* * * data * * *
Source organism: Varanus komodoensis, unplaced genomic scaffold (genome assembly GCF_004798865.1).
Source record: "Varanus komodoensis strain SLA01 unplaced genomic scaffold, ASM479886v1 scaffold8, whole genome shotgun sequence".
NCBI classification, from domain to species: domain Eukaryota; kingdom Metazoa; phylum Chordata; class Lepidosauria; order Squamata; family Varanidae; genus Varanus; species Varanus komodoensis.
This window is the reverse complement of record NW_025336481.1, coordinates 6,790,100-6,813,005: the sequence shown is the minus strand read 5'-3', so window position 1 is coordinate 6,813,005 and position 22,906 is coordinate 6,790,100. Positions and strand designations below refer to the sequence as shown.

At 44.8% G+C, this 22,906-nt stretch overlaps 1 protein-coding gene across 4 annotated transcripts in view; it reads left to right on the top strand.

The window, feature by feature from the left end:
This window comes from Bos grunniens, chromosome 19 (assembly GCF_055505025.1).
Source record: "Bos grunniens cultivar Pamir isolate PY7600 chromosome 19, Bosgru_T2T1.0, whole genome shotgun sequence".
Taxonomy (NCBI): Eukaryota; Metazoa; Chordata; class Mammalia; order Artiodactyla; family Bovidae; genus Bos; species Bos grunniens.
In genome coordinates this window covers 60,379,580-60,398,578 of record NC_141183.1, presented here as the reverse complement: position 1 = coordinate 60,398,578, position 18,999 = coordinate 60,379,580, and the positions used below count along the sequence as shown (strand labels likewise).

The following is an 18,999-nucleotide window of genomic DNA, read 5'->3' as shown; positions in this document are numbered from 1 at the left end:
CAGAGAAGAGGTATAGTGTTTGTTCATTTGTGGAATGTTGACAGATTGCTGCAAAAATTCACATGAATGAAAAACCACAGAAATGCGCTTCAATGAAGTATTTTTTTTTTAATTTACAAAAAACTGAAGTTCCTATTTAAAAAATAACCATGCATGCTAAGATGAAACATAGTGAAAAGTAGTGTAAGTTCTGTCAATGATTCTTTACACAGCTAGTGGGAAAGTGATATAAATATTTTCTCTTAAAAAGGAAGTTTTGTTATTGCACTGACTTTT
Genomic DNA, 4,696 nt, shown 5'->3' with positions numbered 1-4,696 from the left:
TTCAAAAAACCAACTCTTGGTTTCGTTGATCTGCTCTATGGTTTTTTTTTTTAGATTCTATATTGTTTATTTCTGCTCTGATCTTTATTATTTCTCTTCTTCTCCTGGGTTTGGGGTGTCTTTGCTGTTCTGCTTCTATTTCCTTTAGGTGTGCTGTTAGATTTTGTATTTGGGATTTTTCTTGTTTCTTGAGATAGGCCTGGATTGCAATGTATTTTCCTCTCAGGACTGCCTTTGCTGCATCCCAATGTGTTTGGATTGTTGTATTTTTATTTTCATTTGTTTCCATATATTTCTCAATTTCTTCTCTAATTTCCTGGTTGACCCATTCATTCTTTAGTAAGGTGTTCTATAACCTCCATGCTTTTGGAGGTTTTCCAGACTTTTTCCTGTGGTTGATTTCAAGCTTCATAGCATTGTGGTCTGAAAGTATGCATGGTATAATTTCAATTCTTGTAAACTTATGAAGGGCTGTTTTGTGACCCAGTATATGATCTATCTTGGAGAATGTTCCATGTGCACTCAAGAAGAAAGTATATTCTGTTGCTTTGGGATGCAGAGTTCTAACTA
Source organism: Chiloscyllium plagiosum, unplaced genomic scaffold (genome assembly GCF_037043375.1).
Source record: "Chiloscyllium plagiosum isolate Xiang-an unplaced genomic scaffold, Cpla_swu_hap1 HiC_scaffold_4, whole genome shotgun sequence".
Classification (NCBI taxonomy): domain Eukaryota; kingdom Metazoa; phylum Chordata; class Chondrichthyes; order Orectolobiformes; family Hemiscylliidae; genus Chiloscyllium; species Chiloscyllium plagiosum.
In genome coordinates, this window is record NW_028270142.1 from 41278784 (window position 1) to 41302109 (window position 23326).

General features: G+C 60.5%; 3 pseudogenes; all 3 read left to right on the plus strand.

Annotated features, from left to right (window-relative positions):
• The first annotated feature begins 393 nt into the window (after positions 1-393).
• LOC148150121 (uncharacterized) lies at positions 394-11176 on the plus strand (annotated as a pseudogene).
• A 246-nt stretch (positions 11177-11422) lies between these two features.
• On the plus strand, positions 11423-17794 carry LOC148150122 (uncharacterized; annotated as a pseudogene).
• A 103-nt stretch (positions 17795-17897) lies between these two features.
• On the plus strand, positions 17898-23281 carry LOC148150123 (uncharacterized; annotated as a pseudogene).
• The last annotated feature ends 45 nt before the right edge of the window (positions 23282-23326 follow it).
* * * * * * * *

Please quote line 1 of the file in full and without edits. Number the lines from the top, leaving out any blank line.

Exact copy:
Source organism: Varanus komodoensis, unplaced genomic scaffold (genome assembly GCF_004798865.1).